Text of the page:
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Homework Help: Finding Dimensions for Period of a Planet

  1. Feb 3, 2010 #1
    1. The problem statement, all variables and given/known data
    Hi! This is from Physics for Scientists and Engineers, Vol. 6 by Tipler and Mosca.

    44. Kepler's third law relates the period of a planet to its orbital radius r, the constant G in Newton's law of gravitation, and the mass of the Sun Ms . What combination of these factors gives the correct dimensions for the period of a planet?

    2. Relevant equations
    F = Gm1m2/r2
    G = [L3/MT2]
    3. The attempt at a solution

    I'm trying to solve for C in the final equation given.

    The big problem I'm having here comes after solving for the exponents in the third equation there...

    [T] = [L]a[M]b[[L3/MT2]c

    Next I distribute exponents and combine the like terms...

    [T] = La+3cMb-cT-2c

    Okay, now I solve for C using the T1 on the left side of the equation...

    -2c = 1
    c = -1/2

    Now I have C, the other variables come to me... eheAHEUAEU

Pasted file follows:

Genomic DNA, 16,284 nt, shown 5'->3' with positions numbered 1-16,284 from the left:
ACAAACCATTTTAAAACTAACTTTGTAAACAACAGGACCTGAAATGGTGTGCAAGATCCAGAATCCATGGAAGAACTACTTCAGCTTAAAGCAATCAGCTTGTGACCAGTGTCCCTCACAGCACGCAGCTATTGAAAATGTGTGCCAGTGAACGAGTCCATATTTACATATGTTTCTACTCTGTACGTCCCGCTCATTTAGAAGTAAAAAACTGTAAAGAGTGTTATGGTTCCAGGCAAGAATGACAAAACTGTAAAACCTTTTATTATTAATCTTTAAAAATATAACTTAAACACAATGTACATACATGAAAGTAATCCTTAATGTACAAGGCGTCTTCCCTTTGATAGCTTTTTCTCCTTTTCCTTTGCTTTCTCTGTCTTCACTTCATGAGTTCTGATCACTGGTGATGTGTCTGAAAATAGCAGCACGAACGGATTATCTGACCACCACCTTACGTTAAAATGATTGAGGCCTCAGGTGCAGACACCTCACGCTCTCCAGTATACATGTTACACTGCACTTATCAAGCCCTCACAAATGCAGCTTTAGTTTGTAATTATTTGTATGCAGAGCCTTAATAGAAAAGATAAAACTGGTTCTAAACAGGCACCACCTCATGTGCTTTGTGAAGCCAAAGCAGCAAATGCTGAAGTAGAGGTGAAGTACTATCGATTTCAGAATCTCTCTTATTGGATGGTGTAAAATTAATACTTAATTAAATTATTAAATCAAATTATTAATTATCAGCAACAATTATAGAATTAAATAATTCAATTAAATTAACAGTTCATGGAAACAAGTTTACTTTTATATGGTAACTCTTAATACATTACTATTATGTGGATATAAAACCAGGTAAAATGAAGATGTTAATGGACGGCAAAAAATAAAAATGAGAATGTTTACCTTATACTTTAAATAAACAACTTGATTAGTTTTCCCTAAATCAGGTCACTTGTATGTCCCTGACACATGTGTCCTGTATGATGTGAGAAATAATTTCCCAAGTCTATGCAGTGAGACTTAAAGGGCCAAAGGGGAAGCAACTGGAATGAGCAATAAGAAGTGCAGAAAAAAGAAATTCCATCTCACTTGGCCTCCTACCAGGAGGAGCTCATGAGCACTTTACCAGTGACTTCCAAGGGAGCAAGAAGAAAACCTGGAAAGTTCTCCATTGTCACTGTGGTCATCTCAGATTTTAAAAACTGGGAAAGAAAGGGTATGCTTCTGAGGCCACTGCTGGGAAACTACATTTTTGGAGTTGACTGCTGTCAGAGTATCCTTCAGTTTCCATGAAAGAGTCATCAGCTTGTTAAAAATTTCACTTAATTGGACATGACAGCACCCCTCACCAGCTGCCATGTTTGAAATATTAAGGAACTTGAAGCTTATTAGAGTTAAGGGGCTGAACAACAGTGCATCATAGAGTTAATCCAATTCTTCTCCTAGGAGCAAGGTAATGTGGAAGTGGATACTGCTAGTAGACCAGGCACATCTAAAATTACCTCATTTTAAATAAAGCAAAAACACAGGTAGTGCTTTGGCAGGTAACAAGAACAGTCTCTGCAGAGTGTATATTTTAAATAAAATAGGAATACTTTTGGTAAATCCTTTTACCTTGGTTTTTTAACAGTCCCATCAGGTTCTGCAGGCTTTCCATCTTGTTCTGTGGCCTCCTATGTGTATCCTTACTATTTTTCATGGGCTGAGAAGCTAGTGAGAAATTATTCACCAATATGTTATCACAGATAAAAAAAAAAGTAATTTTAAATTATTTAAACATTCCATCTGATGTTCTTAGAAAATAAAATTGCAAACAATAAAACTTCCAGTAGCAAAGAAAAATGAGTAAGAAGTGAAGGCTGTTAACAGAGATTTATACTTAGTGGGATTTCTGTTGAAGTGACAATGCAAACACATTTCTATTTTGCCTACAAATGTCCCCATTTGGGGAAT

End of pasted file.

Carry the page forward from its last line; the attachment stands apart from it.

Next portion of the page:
a+3(-1/2) = 0
    b-c = 0
    a = 3/2
    b = -1/2

    With the exponents solved for, I return to my original equation:


    Only now, I sub them in.


    THIS is where I have a problem! :( The answer given to this set was C = sqrt(GM)*r3/2.

    Can someone tell me what I'm doing wrong? I don't see how T gets removed or why the negative squareroots become positive while the 3/2 remains the same

    ANY HELP IS APPRECIATED !!! :( So stuck :(
    Last edited: Feb 3, 2010
  2. jcsd
  3. Feb 3, 2010 #2
    Made a mistake with T^(-2a).. it's actually T^(-2c)! Fixed that mistake. Sorry :X

    Still need help though... :(
    Last edited: Feb 3, 2010
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